Three Recent False Claims Act Settlement Involving Kickback Schemes
In the ongoing battle against healthcare fraud, one of the most prevalent schemes are kickback schemes which is paying something of value in exchange for something implicating Medicare funds, Medicaid funds, or Federal Defense Contract funds, which is explicitly prohibited by the False Claims Act through the Anti-Kickback Statute (AKS). Some of the largest False Claims Act settlements over the years involve kickbacks and in aggregate hundreds of millions of dollars of whistleblower awards. The government views kickbacks both civilly and criminally and some of the recent False Claims Act settlements double down on the long-standing prohibition against provider kickbacks.
These False Claims Act settlements highlight the importance of the False Claims Act in protecting the integrity of healthcare programs, which is compromised when the perception of a kickback is introduced into the equation. Such as in the case of pharmaceutical fraud where if a provider is receiving items of value to prescribe a product, there’s more than just the best interest of the patient in play, which compromises the objectivity or at minimum the perception of objectivity for the prescriptions. Let’s delve into three recent cases that demonstrate the gravity of kickbacks and the significant role the False Claims Act plays in addressing it.
Our first case talks about a recent False Claims Act settlement involving an Illinois-based entity and its CEO, a Florida resident, who agreed to pay over $85 million to resolve allegations under the False Claims Act. The allegations involve payments to referring healthcare professionals, which were deemed excessive and in violation of relevant healthcare laws.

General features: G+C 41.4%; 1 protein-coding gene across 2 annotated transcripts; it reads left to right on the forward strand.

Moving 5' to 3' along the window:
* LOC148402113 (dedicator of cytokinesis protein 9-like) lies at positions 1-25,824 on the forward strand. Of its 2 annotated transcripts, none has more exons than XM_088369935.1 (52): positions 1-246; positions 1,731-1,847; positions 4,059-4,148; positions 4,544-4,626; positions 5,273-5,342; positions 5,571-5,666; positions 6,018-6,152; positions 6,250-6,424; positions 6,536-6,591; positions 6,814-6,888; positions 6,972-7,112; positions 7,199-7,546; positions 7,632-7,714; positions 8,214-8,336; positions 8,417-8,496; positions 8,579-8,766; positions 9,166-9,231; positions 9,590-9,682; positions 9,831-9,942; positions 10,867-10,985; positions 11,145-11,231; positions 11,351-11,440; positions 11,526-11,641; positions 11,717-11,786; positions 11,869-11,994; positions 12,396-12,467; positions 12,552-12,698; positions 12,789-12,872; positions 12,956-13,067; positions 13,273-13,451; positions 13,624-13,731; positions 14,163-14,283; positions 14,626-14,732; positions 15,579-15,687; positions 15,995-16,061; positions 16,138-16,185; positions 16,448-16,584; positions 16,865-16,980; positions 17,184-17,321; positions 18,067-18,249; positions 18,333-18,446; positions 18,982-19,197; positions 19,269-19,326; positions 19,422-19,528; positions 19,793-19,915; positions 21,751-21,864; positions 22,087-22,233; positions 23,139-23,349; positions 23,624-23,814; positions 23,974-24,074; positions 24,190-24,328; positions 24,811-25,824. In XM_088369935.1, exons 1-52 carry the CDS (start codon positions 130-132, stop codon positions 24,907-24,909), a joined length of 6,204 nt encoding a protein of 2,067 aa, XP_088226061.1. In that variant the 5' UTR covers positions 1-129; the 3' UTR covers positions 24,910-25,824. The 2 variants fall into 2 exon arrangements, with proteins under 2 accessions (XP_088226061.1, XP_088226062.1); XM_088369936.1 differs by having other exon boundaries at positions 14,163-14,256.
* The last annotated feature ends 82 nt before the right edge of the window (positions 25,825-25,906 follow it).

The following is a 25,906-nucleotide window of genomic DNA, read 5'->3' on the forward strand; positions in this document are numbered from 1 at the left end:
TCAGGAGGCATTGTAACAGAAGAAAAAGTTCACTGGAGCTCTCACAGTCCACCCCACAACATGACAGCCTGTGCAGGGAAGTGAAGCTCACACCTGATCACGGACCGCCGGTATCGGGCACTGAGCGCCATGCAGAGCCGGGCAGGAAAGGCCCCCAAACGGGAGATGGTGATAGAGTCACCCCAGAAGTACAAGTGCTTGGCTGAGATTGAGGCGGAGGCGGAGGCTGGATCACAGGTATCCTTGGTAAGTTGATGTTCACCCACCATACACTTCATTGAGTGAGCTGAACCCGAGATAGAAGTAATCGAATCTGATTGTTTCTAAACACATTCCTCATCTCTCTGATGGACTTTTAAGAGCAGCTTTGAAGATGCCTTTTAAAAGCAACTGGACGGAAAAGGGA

The settlements consist of a $75 million payment by the entity, with additional amounts tied to future revenues, and a payment of over $10 million by the CEO.
The case raises allegations that the entity and its CEO knowingly submitted false or fraudulent claims to federal healthcare programs. The alleged violations pertain to payments made to referring healthcare professionals that exceeded fair market value, with associated irregularities in the services provided.
This settlement arises from claims initiated under the qui tam or whistleblower provisions of the False Claims Act. In such cases, a private party can file an action on behalf of the United States and is entitled to receive a portion of any recovery which could be up to 30%. In this instance, the whistleblower has received a share of the settlement amount.